The year 2022 might bring some cheer as 61 out of 132 major economies and half of the top 10 economies are expected to cross their pre-pandemic levels of economic output, says a new study by Dun & Bradstreet, a leading global provider of B2B data, insights and AI-driven platforms. In its whitepaper titled, “Consumer Spending: A beacon of hope for economic revival”, Dun & Bradstreet has also analysed the factors underpinning the increase in consumer confidence levels, as well as the potential factors that can generate stark divergences in the economic growth pattern of countries.
One of the leading indicators that offers hope for this optimistic growth outlook is the increase in consumer confidence levels, which has already raced to pre-pandemic levels across most economies. According to Dun & Bradstreet, the increase is underpinned by five major factors, namely, improved public health led by vaccination, improving economic activity supported by easing of restrictions, a pile-up of excess savings during the pandemic, improving labour market conditions, and the wealth effect led by robust asset appreciation.
Dr Arun Singh, Global Chief Economist, Dun & Bradstreet said, “An improvement in public health and the perceived stability of future income can unlock sizeable pent-up demand as households draw down on excess savings accumulated during the pandemic. Given that household consumption expenditure accounts for 50% to 70% of the Gross Domestic Product (GDP) in major countries, we could see a robust economic recovery.”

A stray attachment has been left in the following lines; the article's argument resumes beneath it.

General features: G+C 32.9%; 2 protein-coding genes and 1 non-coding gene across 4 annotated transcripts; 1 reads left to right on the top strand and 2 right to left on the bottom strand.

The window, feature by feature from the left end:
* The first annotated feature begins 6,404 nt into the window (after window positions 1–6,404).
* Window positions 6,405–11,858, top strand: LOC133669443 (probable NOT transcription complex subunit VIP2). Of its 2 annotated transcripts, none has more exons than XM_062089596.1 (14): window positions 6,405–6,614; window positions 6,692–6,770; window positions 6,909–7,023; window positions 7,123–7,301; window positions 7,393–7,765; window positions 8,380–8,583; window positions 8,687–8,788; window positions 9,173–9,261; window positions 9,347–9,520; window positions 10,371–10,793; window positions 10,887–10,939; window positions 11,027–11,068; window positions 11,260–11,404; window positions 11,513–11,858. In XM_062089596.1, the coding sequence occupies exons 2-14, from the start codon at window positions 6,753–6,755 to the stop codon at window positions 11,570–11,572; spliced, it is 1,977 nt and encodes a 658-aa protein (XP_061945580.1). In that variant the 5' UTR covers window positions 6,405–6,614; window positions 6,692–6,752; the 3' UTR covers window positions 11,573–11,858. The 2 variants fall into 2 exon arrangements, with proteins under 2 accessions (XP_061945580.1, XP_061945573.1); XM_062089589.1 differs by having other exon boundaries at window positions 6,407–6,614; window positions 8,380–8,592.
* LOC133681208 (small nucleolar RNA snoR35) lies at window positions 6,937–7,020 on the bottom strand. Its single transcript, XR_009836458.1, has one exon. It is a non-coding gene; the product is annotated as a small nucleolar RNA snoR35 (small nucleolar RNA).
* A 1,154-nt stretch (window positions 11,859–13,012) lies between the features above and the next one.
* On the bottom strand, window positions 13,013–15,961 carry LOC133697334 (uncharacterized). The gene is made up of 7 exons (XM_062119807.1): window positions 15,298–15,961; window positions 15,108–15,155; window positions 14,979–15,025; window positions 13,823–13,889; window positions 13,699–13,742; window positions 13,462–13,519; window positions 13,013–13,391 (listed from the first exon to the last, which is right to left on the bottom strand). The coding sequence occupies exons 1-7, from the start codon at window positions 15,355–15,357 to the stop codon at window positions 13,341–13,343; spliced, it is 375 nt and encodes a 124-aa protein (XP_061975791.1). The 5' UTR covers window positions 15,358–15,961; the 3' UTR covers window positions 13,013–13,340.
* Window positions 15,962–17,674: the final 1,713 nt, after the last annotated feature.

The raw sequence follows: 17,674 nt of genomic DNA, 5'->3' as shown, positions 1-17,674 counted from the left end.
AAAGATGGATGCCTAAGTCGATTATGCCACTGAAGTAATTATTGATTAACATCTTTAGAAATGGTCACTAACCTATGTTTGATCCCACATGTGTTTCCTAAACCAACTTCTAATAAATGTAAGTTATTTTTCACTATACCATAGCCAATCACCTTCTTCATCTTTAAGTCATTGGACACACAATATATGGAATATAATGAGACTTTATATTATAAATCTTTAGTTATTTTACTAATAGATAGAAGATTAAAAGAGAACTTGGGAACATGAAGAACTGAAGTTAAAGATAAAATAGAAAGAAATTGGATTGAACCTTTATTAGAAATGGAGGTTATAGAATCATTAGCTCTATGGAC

The percentage of disrupted companies globally has reduced to 31% during early-October 2021, compared to 41% during January 2021, according to data from Dun & Bradstreet’s COVID-19 Commerce Disruption Tracker.
The latest real GDP readings displayed a positive trajectory in countries such as India, Argentina, Australia, Brazil, China, France, India, South Korea, UK and the US. Similar momentum is expected for other economies in the second half of 2021, supported by the easing of restrictions which is expected to result in a decline in unemployment and economic inactivity levels.
Dr Singh added, “There will be significant regional disparities in economic revival. Furthermore, there are possible risks emerging from new variants of the virus, vaccine inequity, fragilities in the global supply chain and elevated maritime freight costs. These pose varying levels of business opportunities and risks for those engaged in conducting commerce across borders.”